But here's a NewsFlash: ALL Social Media sites make Numbers an important element in the design (LinkedIn, Twitter, FriendFeed, Facebook, Digg, FourSquare, you get the picture). Without numbers, there's a key human element that is missing: How many people are seeing this? Not seeing measurement discourages the drive to continue adding content intended to be seen by many. The ironic thing is, that number does not really translate to human eyeballs only the greater potential of eyeballs. The SUL is a good example of this as it's been proven that being on it doesn't add many more “true viewers”.

    Like

  2. If you are following only required accounts then there is no need to do any auto un-follow .

    So, killing auto-unfollow is having an advantage of providing auto-follow flexibility while preventing spammers.

    Like

  3. Your article comes at an interesting time as I was just looking at a service that can follow and un-follow people automatically based on various keywords that are pulled from a Twitter account bio. A friend has been experimenting with it and in our rather in-depth discussion I concluded (at least partially) that the service would be a good thing to try. But if Twitter has killed the auto-unfollow then this service is now moot.

    To me being able to unfollow someone that is not following you may be important to growing your numbers – and as we know, numbers ARE important – but so is the quality of the followers. It's a pain to go through one follower at a time to unfollow those that are not following me AND are not someone that I'm getting value from – in other words, getting rid of the 'dead' accounts that still show up on my 'following' list. If there were an easy way to do that I'd be all over it…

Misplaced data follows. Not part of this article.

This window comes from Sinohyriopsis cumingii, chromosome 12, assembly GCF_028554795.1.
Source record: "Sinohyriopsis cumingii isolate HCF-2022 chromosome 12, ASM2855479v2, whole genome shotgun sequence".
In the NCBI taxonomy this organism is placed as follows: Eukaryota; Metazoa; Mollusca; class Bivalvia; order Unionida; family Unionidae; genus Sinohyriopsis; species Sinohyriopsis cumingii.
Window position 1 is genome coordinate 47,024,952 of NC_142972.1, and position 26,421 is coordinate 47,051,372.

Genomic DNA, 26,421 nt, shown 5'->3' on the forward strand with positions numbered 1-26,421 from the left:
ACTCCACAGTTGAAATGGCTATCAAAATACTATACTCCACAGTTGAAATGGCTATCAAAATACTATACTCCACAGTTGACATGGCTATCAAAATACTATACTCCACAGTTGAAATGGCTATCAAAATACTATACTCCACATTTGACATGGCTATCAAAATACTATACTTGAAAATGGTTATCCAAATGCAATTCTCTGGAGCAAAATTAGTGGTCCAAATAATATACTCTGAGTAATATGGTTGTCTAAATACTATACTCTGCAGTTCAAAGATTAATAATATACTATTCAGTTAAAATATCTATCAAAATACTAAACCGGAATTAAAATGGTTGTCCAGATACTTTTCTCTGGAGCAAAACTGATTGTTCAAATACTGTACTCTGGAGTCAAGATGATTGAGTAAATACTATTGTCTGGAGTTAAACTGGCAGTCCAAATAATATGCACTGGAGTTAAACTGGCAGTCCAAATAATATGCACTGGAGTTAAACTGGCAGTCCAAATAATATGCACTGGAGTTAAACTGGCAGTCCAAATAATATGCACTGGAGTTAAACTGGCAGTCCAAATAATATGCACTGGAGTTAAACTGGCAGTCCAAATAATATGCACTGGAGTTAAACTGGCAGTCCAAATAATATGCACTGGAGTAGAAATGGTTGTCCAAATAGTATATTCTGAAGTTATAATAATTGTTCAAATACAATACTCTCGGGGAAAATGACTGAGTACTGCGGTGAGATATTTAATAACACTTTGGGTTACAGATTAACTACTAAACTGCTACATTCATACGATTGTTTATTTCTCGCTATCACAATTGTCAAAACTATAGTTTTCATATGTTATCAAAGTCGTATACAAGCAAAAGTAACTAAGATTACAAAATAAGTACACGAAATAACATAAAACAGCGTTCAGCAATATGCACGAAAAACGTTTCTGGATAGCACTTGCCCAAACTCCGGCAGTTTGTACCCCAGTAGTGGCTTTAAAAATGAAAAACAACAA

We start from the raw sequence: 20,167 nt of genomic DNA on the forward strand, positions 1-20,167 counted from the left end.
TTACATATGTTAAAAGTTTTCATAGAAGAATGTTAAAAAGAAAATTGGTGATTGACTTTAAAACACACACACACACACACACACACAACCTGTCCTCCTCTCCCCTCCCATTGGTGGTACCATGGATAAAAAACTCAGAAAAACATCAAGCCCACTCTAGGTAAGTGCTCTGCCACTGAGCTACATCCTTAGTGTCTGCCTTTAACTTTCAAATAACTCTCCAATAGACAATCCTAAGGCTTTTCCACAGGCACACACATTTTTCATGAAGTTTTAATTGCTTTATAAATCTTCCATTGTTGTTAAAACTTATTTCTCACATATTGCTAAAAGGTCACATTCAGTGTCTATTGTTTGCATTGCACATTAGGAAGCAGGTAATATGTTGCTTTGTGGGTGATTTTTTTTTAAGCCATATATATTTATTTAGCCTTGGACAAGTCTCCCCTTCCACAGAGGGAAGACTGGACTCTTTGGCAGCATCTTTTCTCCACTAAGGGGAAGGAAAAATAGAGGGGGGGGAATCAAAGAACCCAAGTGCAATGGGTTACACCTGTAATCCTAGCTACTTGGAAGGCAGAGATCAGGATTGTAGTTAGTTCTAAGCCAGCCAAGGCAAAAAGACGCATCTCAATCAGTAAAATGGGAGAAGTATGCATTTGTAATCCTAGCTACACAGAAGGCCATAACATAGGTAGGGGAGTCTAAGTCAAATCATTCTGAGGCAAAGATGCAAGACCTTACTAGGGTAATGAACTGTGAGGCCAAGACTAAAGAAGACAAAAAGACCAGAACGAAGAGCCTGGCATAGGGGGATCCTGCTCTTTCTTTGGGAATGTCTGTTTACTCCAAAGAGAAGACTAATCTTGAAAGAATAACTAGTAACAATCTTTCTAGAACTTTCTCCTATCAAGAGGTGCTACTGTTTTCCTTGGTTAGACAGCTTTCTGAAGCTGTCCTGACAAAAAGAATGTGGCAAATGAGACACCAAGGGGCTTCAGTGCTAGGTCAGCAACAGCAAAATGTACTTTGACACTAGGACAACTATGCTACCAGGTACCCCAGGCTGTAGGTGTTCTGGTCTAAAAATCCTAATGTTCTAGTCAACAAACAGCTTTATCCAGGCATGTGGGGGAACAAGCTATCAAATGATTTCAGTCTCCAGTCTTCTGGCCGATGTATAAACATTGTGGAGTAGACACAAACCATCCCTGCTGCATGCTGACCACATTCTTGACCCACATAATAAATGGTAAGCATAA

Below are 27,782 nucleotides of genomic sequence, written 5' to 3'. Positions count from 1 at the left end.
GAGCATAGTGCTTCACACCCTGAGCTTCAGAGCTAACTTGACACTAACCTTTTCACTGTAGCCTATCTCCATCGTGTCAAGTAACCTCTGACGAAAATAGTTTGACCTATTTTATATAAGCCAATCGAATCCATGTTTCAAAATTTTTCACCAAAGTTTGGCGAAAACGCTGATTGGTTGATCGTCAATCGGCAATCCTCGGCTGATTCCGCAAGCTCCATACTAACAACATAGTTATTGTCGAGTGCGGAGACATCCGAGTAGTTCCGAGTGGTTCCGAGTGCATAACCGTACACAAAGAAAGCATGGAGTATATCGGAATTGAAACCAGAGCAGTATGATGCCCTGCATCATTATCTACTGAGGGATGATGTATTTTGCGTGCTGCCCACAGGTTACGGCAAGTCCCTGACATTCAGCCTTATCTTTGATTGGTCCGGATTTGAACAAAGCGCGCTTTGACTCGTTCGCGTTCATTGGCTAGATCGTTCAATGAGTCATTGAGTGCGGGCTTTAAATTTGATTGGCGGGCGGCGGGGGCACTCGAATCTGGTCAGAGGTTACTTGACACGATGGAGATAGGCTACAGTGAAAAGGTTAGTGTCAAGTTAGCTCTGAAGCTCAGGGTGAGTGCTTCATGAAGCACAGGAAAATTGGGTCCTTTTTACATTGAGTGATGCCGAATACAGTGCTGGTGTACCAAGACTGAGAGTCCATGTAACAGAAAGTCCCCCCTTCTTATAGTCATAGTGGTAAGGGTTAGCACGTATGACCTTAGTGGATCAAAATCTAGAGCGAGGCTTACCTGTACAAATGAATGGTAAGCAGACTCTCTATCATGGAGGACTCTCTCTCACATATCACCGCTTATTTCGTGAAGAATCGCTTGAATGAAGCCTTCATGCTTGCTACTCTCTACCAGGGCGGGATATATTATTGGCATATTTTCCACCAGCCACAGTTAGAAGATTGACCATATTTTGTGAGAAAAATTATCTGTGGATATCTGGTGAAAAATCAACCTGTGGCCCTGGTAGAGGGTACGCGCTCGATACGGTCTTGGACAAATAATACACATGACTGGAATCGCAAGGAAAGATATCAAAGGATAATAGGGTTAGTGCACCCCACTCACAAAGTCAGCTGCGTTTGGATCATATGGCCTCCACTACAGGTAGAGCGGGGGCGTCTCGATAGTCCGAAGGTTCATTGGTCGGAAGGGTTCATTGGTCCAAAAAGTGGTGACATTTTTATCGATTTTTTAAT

Like

  4. Raja, that works for you, but if you're a brand such as, say, Britney
    Spears, it makes a huge difference following your fans. You should see the
    responses of people when someone they care about follows them back. The
    auto follow has its purpose.

    Like

  5. Tim, the auto unfollow isn't about growing numbers – it's about killing the
    proactive follow, which is exactly what you were trying to do. The
    proactive follow is about growing numbers as I mentioned in the article.

    As I said in a previous comment, the auto follow has its purpose. It gives
    a sense of sincerity and bring business to a brand if they can enable their
    users and followers to DM them (as I mentioned, @pcski got my business
    because they followed me back). With auto follow, auto unfollow is
    necessary though due to those that proactively follow and then unfollow,
    hoping you'll follow them back before they unfollow. The solution is to
    kill the proactive follow, not the auto-unfollow.

    Like

  6. I get cheesed off with the number of porn/dating spammers – twitter needs a way of auto checking links and blocking the “usual suspects”